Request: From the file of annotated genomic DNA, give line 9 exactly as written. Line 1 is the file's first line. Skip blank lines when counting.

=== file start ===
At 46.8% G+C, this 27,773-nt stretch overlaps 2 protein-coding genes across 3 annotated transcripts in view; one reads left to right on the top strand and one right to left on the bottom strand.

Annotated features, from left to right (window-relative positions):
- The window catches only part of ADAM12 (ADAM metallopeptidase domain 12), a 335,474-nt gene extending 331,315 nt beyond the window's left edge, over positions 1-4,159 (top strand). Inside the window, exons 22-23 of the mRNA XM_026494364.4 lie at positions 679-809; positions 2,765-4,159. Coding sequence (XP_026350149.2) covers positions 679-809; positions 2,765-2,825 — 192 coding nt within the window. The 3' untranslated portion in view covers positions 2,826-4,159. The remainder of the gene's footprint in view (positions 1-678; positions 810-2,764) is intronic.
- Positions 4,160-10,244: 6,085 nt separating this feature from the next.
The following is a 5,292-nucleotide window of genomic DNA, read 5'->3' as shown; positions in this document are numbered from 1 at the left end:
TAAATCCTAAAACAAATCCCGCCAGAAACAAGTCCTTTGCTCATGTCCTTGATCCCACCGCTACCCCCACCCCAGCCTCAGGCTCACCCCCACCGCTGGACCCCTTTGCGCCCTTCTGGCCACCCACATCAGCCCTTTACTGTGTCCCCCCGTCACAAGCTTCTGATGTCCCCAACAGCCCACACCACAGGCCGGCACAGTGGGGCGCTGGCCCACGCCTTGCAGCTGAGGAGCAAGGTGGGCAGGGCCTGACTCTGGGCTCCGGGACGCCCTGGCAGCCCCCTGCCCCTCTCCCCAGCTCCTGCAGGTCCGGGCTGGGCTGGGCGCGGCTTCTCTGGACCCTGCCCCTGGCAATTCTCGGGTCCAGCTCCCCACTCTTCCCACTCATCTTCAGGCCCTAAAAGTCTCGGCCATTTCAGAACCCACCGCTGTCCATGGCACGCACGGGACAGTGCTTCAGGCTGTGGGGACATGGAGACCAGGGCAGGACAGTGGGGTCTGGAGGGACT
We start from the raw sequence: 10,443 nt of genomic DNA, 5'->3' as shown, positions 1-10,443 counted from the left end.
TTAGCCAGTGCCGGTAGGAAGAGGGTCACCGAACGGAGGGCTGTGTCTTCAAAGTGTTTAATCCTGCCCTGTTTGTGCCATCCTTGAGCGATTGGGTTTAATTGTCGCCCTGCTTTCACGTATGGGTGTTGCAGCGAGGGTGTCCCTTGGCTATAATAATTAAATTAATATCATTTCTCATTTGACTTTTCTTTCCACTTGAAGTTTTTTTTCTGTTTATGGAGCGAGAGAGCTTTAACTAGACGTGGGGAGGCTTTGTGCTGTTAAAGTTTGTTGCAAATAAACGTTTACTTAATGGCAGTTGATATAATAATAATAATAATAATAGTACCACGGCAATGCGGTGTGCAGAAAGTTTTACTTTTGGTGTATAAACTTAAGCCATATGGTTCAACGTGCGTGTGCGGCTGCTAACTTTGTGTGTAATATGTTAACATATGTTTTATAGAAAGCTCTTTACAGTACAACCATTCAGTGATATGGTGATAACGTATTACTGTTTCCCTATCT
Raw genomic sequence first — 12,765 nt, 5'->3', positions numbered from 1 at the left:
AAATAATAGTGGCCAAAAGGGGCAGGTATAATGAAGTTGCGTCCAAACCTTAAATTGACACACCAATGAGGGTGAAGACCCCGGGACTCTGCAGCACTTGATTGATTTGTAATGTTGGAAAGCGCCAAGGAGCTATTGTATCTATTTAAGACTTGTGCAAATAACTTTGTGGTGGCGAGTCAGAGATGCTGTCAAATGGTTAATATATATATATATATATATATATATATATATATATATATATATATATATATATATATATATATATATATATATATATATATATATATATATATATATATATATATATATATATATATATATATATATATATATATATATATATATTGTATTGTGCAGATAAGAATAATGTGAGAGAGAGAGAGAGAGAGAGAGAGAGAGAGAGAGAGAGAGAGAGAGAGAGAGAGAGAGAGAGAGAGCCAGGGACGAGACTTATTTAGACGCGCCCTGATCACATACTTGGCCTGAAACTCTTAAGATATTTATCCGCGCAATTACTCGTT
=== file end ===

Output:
Raw genomic sequence first — 12,765 nt, 5'->3', positions numbered from 1 at the left: